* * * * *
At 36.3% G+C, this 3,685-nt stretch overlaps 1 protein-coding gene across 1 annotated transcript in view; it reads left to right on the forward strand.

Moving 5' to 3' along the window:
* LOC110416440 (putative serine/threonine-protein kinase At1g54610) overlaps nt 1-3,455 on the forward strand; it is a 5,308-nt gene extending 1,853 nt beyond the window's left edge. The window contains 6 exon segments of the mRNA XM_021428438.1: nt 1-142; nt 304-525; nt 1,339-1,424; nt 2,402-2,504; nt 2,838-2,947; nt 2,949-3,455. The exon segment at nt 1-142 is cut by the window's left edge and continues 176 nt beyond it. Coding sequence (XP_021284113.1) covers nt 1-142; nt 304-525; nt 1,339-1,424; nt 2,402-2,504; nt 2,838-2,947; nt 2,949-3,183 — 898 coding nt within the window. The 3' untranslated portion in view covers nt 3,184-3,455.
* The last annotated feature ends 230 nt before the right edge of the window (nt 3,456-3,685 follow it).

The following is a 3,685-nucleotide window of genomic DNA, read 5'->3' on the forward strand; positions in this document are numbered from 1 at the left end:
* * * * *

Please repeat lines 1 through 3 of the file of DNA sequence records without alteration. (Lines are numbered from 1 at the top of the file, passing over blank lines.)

At 36.3% G+C, this 3,685-nt stretch overlaps 1 protein-coding gene across 1 annotated transcript in view; it reads left to right on the forward strand.

Moving 5' to 3' along the window:
* LOC110416440 (putative serine/threonine-protein kinase At1g54610) overlaps nt 1-3,455 on the forward strand; it is a 5,308-nt gene extending 1,853 nt beyond the window's left edge. The window contains 6 exon segments of the mRNA XM_021428438.1: nt 1-142; nt 304-525; nt 1,339-1,424; nt 2,402-2,504; nt 2,838-2,947; nt 2,949-3,455. The exon segment at nt 1-142 is cut by the window's left edge and continues 176 nt beyond it. Coding sequence (XP_021284113.1) covers nt 1-142; nt 304-525; nt 1,339-1,424; nt 2,402-2,504; nt 2,838-2,947; nt 2,949-3,183 — 898 coding nt within the window. The 3' untranslated portion in view covers nt 3,184-3,455.